IMAGINE IF A current NBA team claimed three championships over a five-year stretch, placed four of its members on the U.S. Olympic team and had a winning percentage of .788. Such a squad would be celebrated from Seattle to Sarasota. ESPN and Turner Sports would be politicking to air as many games nationally as they could, and the four Olympians would be SI cover subjects.
Alas, that is not the case for the Minnesota Lynx. Since the start of the 2011 season Minnesota has gone a league-best 139--44 in the regular season, reached four Finals and won titles in '11, '13 and '15. Four of their five starters this year—shooting guard Seimone Augustus (right), center Sylvia Fowles, forward Maya Moore and point guard Lindsay Whalen—will play for the U.S. in Rio.
But the Lynx—and the WNBA as a whole—remain outside mainstream sports culture. On May 31, when Minnesota played the New York Liberty in the nation's media capital, none of the three New York City--based daily newspapers (the Daily News, New York Post and The New York Times) covered the game. Nor did any of the local TV stations.
"That's just how society is," said Augustus of the limited publicity. "But we are breaking barriers. Yeah, it kind of sucks we don't get as much recognition. You see [Warriors forward] Draymond Green with the comments that he made about [learning more from] watching the WNBA. People don't respect what is going on with our games, but the NBA players do."
"It's a microcosm of society and where we place women's sports," said Lynx coach Cheryl Reeve, whose 152--64 record has yielded the highest winning percentage (.704) for any coach in WNBA history (minimum of 100 games). "This group deserves to be celebrated for its sustained excellence."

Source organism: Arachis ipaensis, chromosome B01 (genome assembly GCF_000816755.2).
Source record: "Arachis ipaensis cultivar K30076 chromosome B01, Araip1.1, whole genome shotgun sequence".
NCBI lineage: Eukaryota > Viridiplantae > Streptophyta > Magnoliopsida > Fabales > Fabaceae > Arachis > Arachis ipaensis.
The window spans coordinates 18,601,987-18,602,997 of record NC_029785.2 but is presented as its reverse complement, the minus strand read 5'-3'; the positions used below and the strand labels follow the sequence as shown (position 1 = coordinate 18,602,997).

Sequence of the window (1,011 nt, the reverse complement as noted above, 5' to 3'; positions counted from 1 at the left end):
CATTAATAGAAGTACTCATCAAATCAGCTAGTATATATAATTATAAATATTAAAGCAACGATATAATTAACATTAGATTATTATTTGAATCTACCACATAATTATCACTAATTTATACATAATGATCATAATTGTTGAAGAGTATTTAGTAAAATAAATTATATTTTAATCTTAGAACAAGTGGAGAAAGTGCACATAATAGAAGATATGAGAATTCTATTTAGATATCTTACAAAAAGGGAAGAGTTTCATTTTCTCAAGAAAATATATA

That sustained excellence is equal parts fortune (using the No. 1 picks they got in exchange for having the league's worst record to draft can't-miss stars Augustus in 2006 and Moore in '11), prudence (trading for Fowles and Whalen, and selecting forward Rebekkah Brunson in the 2009 dispersal draft) and scouting (acquiring supporting players who could start on other teams, such as center Janel McCarville). "Once we added Maya, we all knew our games had to change," Augustus says. "I sacrificed a lot of points, but it didn't matter. That's what makes this team great. No one cares who gets credit."
One player who deserves extra credit is Fowles. Acquired in the middle of last season from Chicago as part of a three-team trade with Atlanta, the 6'6" Fowles is a three-time WNBA All-Star who has already established herself as the franchise's first dominant center. Her size has opened the floor for shooters on offense and has made the Lynx tougher to score on defensively. At week's end Minnesota was leading the league in field goal shooting (49.5%) while allowing just 74.2 points per game, second best in the WNBA.
It has all added up to a 12--0 start to the 34-game season, which is not only the best in league history but also gives the Lynx a decent chance to pass the 2014 Phoenix Mercury's all-time record of 29 wins in a season.
"The group this year wants to be the best Lynx team ever fielded," Reeve says. "They know that I am going to challenge them, and the fact that they let me challenge them makes them great."
Reeve knows the team's window may already be starting to close. Minnesota has the WNBA's oldest roster (including four of the 14 oldest players), with an average of 29.8 years. Its time won't last forever, so it is a team worth savoring.
Minnesota has won three of the past five WNBA titles, has four Olympians and is off to the best start in league history.